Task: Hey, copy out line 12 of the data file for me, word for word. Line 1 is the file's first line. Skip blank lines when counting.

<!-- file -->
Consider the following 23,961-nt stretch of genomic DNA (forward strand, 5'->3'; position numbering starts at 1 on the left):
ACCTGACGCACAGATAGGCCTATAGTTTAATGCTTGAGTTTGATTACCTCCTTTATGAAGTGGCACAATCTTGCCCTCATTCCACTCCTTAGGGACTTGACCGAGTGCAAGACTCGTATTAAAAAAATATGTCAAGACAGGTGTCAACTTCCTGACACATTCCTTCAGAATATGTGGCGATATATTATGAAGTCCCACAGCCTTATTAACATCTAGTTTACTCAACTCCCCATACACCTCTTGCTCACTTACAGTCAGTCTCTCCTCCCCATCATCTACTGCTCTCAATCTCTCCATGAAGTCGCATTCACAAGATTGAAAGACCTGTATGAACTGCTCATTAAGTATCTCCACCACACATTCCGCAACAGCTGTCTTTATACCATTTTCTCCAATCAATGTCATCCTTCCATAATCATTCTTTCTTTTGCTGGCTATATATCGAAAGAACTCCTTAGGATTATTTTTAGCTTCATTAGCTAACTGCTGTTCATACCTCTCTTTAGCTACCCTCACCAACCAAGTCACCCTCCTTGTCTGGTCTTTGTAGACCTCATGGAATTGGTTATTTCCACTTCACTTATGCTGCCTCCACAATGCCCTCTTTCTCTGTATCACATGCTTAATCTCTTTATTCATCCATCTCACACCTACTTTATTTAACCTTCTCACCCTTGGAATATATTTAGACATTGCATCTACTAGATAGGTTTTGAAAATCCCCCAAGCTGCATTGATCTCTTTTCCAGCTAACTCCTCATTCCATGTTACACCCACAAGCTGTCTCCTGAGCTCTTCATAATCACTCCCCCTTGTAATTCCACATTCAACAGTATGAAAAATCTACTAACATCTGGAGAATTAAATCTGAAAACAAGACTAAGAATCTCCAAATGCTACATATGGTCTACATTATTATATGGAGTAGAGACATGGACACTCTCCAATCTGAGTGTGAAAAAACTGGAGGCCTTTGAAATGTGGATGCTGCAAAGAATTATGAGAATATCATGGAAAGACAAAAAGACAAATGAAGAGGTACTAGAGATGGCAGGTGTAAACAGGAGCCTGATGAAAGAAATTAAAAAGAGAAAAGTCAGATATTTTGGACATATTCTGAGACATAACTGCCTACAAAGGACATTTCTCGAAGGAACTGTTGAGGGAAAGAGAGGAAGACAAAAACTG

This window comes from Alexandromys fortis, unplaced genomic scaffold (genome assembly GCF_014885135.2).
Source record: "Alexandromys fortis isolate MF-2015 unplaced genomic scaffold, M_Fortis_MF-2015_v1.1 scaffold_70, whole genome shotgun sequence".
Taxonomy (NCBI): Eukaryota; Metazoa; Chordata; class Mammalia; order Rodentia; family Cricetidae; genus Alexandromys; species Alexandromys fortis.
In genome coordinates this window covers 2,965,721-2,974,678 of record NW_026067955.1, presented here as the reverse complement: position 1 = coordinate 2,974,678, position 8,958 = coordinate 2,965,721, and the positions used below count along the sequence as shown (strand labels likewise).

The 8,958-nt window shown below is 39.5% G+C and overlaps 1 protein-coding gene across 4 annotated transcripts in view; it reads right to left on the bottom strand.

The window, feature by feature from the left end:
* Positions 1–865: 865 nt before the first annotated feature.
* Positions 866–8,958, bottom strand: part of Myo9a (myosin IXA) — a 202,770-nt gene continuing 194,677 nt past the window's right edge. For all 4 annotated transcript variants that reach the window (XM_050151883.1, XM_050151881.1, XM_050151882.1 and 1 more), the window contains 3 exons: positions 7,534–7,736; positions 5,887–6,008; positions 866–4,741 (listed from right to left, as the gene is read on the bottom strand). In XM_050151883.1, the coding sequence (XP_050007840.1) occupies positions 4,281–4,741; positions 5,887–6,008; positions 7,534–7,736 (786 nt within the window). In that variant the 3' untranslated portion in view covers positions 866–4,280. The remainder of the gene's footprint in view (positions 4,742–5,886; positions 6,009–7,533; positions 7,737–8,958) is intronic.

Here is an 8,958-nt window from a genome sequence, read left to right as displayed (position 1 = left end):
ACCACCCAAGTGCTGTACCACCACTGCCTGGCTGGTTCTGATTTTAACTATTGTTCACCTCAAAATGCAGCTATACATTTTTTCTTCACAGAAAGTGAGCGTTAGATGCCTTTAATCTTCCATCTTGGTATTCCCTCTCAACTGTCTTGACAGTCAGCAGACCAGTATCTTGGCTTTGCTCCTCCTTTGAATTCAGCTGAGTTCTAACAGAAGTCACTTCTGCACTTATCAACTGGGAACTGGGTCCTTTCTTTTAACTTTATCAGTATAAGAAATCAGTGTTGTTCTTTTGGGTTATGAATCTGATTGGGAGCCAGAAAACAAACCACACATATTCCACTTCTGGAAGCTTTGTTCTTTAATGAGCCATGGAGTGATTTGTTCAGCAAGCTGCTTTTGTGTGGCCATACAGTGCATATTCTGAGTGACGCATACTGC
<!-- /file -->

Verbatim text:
ACCACCCAAGTGCTGTACCACCACTGCCTGGCTGGTTCTGATTTTAACTATTGTTCACCTCAAAATGCAGCTATACATTTTTTCTTCACAGAAAGTGAGCGTTAGATGCCTTTAATCTTCCATCTTGGTATTCCCTCTCAACTGTCTTGACAGTCAGCAGACCAGTATCTTGGCTTTGCTCCTCCTTTGAATTCAGCTGAGTTCTAACAGAAGTCACTTCTGCACTTATCAACTGGGAACTGGGTCCTTTCTTTTAACTTTATCAGTATAAGAAATCAGTGTTGTTCTTTTGGGTTATGAATCTGATTGGGAGCCAGAAAACAAACCACACATATTCCACTTCTGGAAGCTTTGTTCTTTAATGAGCCATGGAGTGATTTGTTCAGCAAGCTGCTTTTGTGTGGCCATACAGTGCATATTCTGAGTGACGCATACTGC